Bamboo Fiber | American Society of Baking
Commercial Baking Ingredients:

Bamboo Fiber

What is bamboo fiber?

Bamboo fiber is a fine white powder obtained from bamboo trees. Bamboo fiber is an indigestible polysaccharide and a promising  dietary fiber with  functional benefits.1

As an insoluble fiber, it can be added to gluten free bakery products to improve texture, machinability and stability of the baked goods by up to 10%.


The bamboo plant (Bambusoideae) originated in China and India. Its use dates to 960 AD, and its cultivation could be traced back to 3 BC.3 Current health trends have created the need for  dietary fibers  and other novel dietary products like bamboo fiber.1

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This powder is used for several purposes in the manufacture of baked goods: 1,2

  • Enhances nutritional value (dietary fiber)
  • Increases water absorption capacity
  • Bulking agent
  • Thickening agent
  • Retards stalling
  • Anti-caking agent


Nutritional value of a commercial bamboo fiber per 100 g:2

Component Value
Carbohydrate 94.30
Water 5.67
Fat 0.02
Ash 0.01

This fiber provides 189.78 kcal per 100 g serving. Dietary fibers can help improve gut health, prevent cardiovascular diseases and control blood glucose levels.2

Commercial production

Bamboo flour is commercially produced through the following process:4

  1. Cleaning: removal of stalks, stones and leaves.
  2. Breaking and cutting: bamboo or bamboo waste is broken down into 5 – 150 mm pieces.
  3. Dry sterilization: using dry sterilization dryers operated at a controlled temperature of 88 – 120 oC (190 – 248 oF) to a moisture content of 1-16%.
  4. Pulverizing and grinding: using mechanical grinders (1.2 – 3.0 mm).
  5. Final milling: pulverized bamboo is passed through a flour mill to obtain a 20-40 mesh powder.
  6. Packaging: powder bamboo is packaged in polywoven bags.


Bamboo fiber is used in gluten-free baking. It can improve dough textural  properties and machinability, as well as reduce breakage and tearing.1,3

Frostings and icings made with this have a smooth and creamy texture.2 Typical usage level is 0.25 – 10.00% w/w weight depending on the formulation. 2

Impact of bamboo fiber addition on some baked goods: 1,3

Product Usage Level Effect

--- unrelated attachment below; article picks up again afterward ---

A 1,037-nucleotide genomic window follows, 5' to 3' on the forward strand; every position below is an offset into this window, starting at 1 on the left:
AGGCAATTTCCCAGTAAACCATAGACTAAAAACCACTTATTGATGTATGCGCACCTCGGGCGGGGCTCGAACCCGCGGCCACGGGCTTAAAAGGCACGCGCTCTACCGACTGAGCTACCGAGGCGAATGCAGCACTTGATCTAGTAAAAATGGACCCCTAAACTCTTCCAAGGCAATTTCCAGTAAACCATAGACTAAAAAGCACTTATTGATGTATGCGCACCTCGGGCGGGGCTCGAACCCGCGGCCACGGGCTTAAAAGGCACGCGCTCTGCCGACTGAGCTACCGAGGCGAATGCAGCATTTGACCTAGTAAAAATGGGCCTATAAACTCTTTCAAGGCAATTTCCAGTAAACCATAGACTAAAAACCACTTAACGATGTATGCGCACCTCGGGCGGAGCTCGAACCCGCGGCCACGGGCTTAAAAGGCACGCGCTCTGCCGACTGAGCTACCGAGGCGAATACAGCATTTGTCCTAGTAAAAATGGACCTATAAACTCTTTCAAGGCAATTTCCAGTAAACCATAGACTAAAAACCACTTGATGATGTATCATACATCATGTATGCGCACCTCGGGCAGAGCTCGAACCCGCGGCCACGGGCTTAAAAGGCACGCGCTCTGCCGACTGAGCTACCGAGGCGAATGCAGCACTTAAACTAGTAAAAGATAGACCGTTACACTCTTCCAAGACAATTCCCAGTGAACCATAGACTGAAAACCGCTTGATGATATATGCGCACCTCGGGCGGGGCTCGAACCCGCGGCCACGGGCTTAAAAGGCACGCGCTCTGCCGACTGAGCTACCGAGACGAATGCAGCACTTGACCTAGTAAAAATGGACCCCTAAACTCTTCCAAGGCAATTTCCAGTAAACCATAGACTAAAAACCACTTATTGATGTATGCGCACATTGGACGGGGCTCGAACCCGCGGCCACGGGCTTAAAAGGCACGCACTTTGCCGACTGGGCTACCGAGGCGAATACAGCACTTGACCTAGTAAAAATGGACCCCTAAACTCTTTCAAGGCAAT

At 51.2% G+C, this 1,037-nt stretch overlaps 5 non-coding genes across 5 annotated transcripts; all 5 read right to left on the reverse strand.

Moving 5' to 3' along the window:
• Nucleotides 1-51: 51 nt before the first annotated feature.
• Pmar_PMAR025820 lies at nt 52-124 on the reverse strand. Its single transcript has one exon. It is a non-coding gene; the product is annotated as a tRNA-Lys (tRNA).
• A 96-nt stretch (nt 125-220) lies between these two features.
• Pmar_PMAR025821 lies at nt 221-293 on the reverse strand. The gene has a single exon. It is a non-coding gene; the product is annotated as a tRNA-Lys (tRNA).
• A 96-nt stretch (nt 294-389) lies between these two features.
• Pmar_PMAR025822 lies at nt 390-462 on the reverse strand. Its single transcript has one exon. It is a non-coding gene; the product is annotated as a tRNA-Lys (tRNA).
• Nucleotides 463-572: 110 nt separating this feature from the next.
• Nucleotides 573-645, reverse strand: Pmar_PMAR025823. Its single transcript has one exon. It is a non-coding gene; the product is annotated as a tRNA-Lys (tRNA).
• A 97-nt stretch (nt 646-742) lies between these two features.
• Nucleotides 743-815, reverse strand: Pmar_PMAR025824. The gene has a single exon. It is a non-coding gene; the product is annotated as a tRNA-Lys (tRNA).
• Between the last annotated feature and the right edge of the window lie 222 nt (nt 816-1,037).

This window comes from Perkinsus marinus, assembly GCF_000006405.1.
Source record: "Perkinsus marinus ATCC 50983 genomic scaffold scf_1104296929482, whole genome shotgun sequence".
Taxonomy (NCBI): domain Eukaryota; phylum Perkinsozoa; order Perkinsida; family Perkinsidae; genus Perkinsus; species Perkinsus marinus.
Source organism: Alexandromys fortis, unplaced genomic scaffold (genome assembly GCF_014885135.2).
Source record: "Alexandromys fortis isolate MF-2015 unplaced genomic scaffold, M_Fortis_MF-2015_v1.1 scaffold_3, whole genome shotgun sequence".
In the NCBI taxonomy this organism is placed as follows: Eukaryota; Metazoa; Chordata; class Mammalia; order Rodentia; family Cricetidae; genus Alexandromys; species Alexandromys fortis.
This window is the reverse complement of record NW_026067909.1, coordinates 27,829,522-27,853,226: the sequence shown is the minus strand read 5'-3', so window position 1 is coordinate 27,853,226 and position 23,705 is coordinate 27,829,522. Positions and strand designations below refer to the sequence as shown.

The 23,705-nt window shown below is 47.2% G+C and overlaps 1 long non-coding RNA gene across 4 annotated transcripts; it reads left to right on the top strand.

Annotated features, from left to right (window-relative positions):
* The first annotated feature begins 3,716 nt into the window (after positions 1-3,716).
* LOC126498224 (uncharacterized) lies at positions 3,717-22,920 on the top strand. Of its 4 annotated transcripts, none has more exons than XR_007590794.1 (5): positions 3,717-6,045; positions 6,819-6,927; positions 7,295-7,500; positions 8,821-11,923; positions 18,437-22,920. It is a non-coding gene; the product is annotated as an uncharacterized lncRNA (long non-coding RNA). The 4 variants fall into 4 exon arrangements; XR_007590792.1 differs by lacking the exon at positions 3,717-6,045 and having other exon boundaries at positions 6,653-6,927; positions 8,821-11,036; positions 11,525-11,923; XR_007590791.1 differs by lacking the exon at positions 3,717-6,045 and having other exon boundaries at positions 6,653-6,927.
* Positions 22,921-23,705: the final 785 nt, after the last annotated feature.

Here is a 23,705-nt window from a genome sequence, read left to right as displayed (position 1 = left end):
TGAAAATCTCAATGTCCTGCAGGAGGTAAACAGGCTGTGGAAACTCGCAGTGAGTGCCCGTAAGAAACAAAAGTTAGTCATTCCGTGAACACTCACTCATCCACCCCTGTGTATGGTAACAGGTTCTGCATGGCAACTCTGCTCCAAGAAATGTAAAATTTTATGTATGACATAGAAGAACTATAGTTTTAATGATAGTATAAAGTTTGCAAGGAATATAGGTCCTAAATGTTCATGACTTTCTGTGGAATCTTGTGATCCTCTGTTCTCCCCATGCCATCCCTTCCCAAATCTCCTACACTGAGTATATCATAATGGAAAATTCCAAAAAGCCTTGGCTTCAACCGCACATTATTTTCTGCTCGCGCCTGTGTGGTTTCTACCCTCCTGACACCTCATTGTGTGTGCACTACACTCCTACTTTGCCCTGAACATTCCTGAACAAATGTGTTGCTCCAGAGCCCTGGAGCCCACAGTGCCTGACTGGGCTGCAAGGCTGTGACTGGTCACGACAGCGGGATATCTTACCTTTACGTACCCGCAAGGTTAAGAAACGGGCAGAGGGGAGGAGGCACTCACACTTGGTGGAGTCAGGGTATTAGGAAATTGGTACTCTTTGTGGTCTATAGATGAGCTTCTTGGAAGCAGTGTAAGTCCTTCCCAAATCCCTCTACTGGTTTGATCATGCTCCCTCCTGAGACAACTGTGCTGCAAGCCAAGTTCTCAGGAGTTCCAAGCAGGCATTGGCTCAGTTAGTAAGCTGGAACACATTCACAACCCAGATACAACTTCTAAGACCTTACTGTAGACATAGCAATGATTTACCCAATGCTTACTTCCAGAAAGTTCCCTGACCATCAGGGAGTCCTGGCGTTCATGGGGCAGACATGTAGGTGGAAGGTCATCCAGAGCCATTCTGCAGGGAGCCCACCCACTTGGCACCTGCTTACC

Bread 3-6 %
  • Decreased specific loaf volume
  • Slightly increased hardness
Cookies 3 %
  • Increased thickness
  • Decreased browning
  • Increased hardness
  • Lower spread factor


In  2018, the FDA recognized bamboo fiber as  a healthy dietary fiber .5

The EU doesn’t have a specific regulation for bamboo fiber as a food additive. Its use in the production of plastic in direct contact with food products is banned.6


  1. Kučerová, Ji, Šottníková,V and Nedomová,S. “Influence of dietary fibre addition on the rheological and sensory properties of dough and bakery products.” Czech Journal of Food Sciences 31.4 (2013): 340-346.
  2. “Nutriloid® Bamboo Fiber – 75000377.” Ingredion.Com, 2021, .
  3. Mancebo, Camino M., et al. “Effect of the addition of soluble (nutriose, inulin and polydextrose) and insoluble (bamboo, potato and pea) fibres on the quality of sugar‐snap cookies.” International Journal of Food Science & Technology 53.1 (2018): 129-136.
  4. 杨三. Bamboo Flour Producing Process Abstract A Process For Preparing Bamboo Powder From Raw Bamboo Or Bamboo Leftover Includes Such Steps As Cutting, Breaking, Drying While Sterilizing At 80-280 Deg.C, Pulverizing By 40 Meshes, And Grinding By 40-200 Meshes. Its Advantages Are Stable Water Content, Uniform Granularity, And Low Cost.. No. CN1406724A, 2001.
  5. Food and Drug Administration. Review Of The Scientific Evidence On The Physiological Effects Of Certain Non-Digestible Carbohydrates. Food And Drug Administration, 2018, p. 8.
  6. European Commission (EC). Commission Regulation (EU) No 10/2011 of 14 January 2011 on plastic materials and articles intended to come into contact with foodstuffs. Official Journal Of European Communities, 14 January 2011.